Bingaman Global Warming Bill Won't Come Cheap

Bingaman Global Warming Bill Won't Come Cheap

Regulatory Costs Will Grow Unpredictably
January 23, 2007

Washington, D.C., January 24, 2007—Draft global warming legislation from Senator Jeff Bingaman (D-NM) is being billed as a moderate middle way to control greenhouse gas emissions, but in fact it will increase consumer energy costs, chill investment in new coal-fired power plants, and usher in a new era of anti-energy litigation.<?xml:namespace prefix = o ns = "urn:schemas-microsoft-com:office:office" />

An analysis by the Energy Information Administration shows that the Bingaman plan will increase coal prices by 81 percent and reduces the growth of coal capacity by half. As a result, consumers' electricity bills in 2030 would be 11 percent higher than what they otherwise would have been.

“But EIA’s analysis doesn’t take into account the political dynamic that would be unleashed,” said CEI Senior Fellow Marlo Lewis.  “The whole point of this exercise is to change what the fight in Washington is about.  Instead of debating whether to suppress fossil energy use, we'll continually have to debate how much and how fast to suppress it.”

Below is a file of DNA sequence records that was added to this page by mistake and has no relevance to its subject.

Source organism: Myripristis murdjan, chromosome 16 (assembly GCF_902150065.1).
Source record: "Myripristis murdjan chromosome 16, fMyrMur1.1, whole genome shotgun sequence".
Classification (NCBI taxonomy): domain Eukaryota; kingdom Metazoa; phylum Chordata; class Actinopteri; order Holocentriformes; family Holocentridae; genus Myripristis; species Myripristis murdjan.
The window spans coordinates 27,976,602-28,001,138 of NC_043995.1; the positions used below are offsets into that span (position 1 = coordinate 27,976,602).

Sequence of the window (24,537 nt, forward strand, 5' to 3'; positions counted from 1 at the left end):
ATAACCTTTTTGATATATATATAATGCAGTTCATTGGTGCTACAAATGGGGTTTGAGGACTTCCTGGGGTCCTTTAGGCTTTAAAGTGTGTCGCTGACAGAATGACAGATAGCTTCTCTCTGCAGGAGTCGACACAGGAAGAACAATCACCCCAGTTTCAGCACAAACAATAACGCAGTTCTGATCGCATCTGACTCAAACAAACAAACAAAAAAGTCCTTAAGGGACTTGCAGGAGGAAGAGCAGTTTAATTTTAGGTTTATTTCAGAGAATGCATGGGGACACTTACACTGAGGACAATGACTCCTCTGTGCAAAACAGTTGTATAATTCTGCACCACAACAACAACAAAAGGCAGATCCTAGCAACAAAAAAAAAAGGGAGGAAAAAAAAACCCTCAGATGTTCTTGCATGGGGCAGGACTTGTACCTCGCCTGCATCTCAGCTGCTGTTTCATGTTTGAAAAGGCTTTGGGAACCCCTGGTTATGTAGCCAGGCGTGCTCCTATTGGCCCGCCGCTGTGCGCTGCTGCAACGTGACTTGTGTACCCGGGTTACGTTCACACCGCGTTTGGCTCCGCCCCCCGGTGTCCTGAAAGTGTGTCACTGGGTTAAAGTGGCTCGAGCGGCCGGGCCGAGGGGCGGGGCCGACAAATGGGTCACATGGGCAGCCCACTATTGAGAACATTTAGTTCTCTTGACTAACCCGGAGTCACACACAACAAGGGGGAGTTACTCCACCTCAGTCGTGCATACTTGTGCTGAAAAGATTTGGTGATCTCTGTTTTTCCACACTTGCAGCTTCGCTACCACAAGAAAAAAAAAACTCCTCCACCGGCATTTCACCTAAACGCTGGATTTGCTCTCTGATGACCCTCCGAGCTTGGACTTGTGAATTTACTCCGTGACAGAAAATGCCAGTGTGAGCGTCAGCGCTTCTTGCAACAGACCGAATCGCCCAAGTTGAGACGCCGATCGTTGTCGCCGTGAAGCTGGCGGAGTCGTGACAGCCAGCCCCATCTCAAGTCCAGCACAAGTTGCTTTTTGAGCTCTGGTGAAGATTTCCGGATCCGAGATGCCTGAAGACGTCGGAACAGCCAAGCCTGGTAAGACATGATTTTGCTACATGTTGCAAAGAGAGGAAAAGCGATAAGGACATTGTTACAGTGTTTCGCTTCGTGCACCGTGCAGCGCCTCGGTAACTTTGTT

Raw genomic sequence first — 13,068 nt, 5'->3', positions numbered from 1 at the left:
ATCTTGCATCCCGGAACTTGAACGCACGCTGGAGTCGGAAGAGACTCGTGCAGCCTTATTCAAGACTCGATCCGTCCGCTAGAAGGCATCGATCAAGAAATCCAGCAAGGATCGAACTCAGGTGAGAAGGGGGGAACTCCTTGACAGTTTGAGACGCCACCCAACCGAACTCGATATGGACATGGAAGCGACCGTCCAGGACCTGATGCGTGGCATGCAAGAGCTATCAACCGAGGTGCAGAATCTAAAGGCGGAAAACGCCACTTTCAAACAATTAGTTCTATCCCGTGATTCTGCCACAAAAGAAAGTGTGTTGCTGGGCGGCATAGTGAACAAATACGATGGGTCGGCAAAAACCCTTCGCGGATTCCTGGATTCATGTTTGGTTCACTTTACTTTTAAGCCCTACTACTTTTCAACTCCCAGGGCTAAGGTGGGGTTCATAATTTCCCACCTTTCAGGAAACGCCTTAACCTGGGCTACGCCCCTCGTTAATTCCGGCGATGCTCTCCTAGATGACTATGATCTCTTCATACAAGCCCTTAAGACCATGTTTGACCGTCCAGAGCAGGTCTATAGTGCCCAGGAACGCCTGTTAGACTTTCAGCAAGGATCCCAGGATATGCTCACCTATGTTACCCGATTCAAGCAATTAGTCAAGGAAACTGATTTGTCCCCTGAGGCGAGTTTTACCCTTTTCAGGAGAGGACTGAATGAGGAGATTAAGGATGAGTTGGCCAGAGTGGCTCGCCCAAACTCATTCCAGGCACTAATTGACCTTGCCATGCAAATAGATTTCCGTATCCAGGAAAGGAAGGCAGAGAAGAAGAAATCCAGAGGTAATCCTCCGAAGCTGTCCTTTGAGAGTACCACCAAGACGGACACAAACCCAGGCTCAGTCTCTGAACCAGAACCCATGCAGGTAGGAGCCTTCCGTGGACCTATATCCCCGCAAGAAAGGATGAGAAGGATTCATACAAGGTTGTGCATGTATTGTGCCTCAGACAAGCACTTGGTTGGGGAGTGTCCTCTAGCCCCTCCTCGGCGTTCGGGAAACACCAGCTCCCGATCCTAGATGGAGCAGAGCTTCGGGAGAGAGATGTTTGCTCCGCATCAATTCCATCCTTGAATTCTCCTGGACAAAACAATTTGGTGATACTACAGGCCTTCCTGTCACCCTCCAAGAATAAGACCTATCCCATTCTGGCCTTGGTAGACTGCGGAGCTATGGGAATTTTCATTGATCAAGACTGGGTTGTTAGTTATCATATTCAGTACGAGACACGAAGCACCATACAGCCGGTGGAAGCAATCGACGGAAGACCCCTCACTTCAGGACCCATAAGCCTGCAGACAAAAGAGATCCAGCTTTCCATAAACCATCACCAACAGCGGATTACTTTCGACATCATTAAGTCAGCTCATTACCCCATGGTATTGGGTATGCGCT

Moreover, since Congress will have effectively classified carbon dioxide (CO2) as a regulated pollutant, green groups and State attorneys general will sue EPA to set National Ambient Air Quality Standards for CO2. “Anyone who thinks Bingaman's plan offers regulatory certainty is naive. The only certainty is that regulatory costs will grow unpredictably,” said Lewis.

 

“The Bingaman bill is like the misleading sales pitches used car salesmen once used,” said Myron Ebell, Director of Energy and Global Warming Policy.  “They get you to buy because the first month’s payment is only $49.  But the next month you notice that all the other payments are $499.”